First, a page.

4. What skills will be in most demand in the Sustainability Sector in the next 20 years?
Green skills will need to be incorporated into all trades and professions – whether that’s working as a ‘tradie’ on a construction site, or a professional working on the design, engineering or interior of a building. In addition, the sustainability sector will need people with economics and environmental reporting skills, plus a deep understanding of social sustainability. It’s a growing field and there will be many opportunities.
[i] Phillip Toyne
Between 1986 and 1992, Phillip was Executive Director of the Australian Conservation Foundation (ACF), where he led successful campaigns on mining in Kakadu, the Wet Tropics, Antarctica, and began the long process of merging green and aboriginal partnerships. He also developed the National Land Care program with former National Farmers Federation head Rick Farley, a movement which has radically changed land use practices in Australia and which is now moving to Africa and America.
Before ACF, Phillip spent 14 years in the desert as both a school teacher and lawyer. He was the first lawyer for the Pitjantjatjara aboriginal people and successfully negotiated the passage of the Pitjantjatjara Land Rights Act, and then led the negotiations for the traditional owners of Uluru (Ayers Rock) resulting in them receiving title to the National Park.
Phillip was formerly President of the Bush Heritage Australia, a director of Integrated Tree Cropping Ltd, Australian Agriculture Company and CVC Sustainability Fund Ltd and on several advisory bodies, such as the Minerals Council of Australia's External Sustainable Development Advisory Group.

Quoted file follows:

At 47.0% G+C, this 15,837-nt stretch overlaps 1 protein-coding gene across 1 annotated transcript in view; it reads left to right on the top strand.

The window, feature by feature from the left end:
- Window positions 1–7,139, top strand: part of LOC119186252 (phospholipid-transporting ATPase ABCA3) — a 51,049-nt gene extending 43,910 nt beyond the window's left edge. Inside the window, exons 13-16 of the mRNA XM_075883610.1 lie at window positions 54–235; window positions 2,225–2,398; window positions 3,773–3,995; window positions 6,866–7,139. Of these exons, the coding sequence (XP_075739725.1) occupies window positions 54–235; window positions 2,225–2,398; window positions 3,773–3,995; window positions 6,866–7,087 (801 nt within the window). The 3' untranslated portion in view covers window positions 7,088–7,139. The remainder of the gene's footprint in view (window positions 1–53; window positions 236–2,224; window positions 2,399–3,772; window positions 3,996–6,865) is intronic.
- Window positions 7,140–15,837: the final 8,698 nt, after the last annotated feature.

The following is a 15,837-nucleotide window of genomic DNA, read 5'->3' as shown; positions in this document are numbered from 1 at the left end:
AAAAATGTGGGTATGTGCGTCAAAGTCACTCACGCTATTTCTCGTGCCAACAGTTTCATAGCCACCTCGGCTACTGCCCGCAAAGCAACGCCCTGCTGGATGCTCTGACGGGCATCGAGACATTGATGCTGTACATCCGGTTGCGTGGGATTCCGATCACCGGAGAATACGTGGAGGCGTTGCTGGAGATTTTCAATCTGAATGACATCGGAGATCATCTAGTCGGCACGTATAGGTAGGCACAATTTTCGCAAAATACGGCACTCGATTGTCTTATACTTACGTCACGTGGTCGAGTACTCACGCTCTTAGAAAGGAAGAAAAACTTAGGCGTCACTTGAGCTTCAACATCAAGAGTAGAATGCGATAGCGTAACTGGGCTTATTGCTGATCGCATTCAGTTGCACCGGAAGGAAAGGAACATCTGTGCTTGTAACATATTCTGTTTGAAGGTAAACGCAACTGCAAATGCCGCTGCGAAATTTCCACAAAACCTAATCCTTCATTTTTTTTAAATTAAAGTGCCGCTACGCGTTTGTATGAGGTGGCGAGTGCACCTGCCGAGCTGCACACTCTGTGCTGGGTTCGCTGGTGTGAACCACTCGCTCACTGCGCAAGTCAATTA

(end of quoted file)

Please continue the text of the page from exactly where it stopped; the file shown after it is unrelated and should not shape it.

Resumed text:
He is a former member of the National Land Care Advisory Committee, the Genetic Manipulation Advisory Committee, Australian Population Council, the Prime Minister's Ecologically Sustainable Development Round Tables, the Lake Eyre Basin Coordinating Committee and was also a Murray Darling Basin Commissioner.
[ii] Molly Harriss Olson
Molly is a Director of Eco Futures, an Australian-based international policy firm working on building sustainable strategies with business, government and civic leaders; and is an internationally recognised leader on sustainability. She is the Founder and Convenor of the National Business Leaders Forum on Sustainable Development and co-founder of EcoFutures and Earthmark. She served on the Board of the Green Building Council of Australia and is Chair of Fairtrade International (FLO), and serves on the AMP Sustainable Investments Alpha Advisory Board.
Molly Harriss Olson has convened, chaired and been a member of numerous sustainability initiatives over more than three decades including The World Economic Forum's Global Leaders of Tomorrow Sustainability Index Initiative, and the Premier's Climate Council of Queensland under the Hon Anna Bligh. Molly Harris Olson worked in the White House as the Founding Executive Director of the President's Council on Sustainable Development.